A previous version of this column incorrectly said the WTA was founded in 1970. It was founded in 1973.
It has been two weeks since Peng Shuai, the 35-year-old tennis player who was once No. 1 in the world in doubles, posted a claim on the social media site Weibo that she was sexually assaulted by Zhang Gaoli, a former vice premier under Xi Jinping and top Communist Party leader. “Even if I’m destroying myself, like throwing an egg against a rock, or a moth flying into a flame, I will still speak out the truth about us,” the now-deleted post said. She has not been seen since. Search engines in China are scrubbed of her. Apparently even text mentions of her are flagged by state surveillance. Her social media account has disappeared. Meanwhile, Olympic sponsors and U.S. companies continue to funnel traitorous billions into abetting the coverups of the China president’s lurid regime.
The only organization that has shown any vertebrae on the matter of Peng’s disappearance is the Women’s Tennis Association. Coca-Cola? They’re apparently fine with the mysterious disappearance of a woman.
There is no trace of Peng but a sketchy purported message that is all the more sinister because it was released on Twitter by state-owned mouthpiece China Global Television, saying the allegation of rape “is not true. I’m not missing, nor I am unsafe. I’ve just been resting at home and everything is fine.” Yet no one can reach her. As ESPN commentator and former champion Rennae Stubbs remarked on her own Twitter account, “Thanks for the email, Peng Shuai. Now can u send us all a voice mail, picture, and a video with a time stamp?”
Steve Simon, the CEO and chair of the WTA, outright scoffed at the message. “I have a hard time believing that Peng Shuai actually wrote the email we received or believes what is being attributed to her,” he said in a statement. Simon has done what literally no one else seems willing to do: He threatened to cancel the WTA tournaments in China — 10 in all, including the hugely important Tour Finals in 2022 — and to suspend any business there until her safety is verified.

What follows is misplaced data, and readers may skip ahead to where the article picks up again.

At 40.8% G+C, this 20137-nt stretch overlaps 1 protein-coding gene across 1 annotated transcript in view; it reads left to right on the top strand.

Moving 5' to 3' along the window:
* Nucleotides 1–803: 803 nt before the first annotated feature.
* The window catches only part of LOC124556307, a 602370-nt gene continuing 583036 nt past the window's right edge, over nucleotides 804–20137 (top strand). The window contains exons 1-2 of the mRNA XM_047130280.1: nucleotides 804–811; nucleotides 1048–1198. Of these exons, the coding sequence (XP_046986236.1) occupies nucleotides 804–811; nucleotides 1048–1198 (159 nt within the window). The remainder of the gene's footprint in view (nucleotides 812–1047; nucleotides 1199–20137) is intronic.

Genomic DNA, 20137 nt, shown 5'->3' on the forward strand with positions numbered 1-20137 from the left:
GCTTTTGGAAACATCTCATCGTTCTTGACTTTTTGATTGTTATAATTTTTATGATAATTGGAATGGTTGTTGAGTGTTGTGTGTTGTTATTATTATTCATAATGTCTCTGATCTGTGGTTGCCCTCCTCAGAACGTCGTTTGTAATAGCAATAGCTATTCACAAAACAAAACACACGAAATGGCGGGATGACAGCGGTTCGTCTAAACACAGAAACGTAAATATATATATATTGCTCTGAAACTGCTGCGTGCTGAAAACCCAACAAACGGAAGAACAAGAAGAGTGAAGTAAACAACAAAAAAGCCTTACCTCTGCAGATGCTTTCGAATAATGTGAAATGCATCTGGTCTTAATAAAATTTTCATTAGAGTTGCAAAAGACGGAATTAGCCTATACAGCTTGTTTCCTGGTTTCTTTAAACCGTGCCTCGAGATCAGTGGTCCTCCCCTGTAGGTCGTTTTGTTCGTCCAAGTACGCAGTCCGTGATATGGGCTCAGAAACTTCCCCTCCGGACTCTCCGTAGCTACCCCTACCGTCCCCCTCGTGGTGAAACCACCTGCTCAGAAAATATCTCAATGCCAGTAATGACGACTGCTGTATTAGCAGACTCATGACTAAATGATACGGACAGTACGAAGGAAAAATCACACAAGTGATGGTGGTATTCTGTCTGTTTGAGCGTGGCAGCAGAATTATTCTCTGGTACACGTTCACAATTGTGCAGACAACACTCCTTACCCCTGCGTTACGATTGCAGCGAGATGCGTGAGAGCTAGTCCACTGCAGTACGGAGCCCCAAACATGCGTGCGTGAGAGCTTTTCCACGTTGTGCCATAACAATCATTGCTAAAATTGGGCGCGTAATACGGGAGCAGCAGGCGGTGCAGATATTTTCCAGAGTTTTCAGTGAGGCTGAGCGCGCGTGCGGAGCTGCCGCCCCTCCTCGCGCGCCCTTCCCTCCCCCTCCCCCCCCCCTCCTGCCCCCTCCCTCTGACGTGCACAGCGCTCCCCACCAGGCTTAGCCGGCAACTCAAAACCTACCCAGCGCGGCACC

It’s not surprising that the WTA would take a stand. The tour always has been as much about social justice as enterprise. Founded by Billie Jean King in the heart of the civil rights movement, following a 1973 meeting with more than 60 players, the WTA is rightly using its power as the No. 1 platform in the world for female athletes on Peng’s behalf. King believed that to be listened to, a woman had to be No. 1.
What’s disappointing is the degree to which its exercise of muscle exposes and disgraces others.
The IOC, historical toady of tyrants, distinguished itself with a statement that, as usual, combined fraudulence with cowardice: “We have seen the latest reports and are encouraged by assurances that she is safe.” President Biden said in a meeting with Canada’s Justin Trudeau ever so gently that a “diplomatic” boycott of the upcoming Beijing Winter Games “is something we’re considering.”
There should be no considering, no half-measures of sending athletes and sponsor dollars but no politicians. There should be only a hard boycott of the upcoming Beijing Winter Games — and total commercial extrication from this regime. China’s president is on a concerted campaign to enforce a worldwide gag order over his murderous, rapacious, club-whacking policies. He very much would like to insinuate his power into your phone via surveillance, and he will continue to export his tyranny through trapping market entanglements. The WTA resembles nothing so much as that woman in “Jaws” who alone sees the Great White gliding toward the estuary pond. Everyone else engaged with Beijing seems either inattentive, afraid or compromised and immobilized to the point of tacitly condoning crimes against humanity.
Three days ago the Chinese Communist Party moved to make Xi ruler for life and published a manifesto of more than 36,000 characters that states his future intentions:
To crush Western democratic ideas, wage ideological war to dominate the Internet and take Taiwan and fold it into “full national reunification.” He also called the 1989 tank-crushing, head-cracking brutality in Tiananmen Square the right response.
Nothing is going to change China’s behavior. That illusion departed with the extinguishing of the flame in the 2008 Olympics. But Western bloc countries better change theirs. One of the things that has happened since the ’08 Games is the slow gathering of a disturbing imperviousness, and the disappearance of Peng is an all too ominous indication that this regime has a sense that it can get away with anything. Does anyone really think that, if this autocratic handshake isn’t broken, anything will get better from here?
More about the Tokyo Olympics
The Tokyo Olympics have come to a close.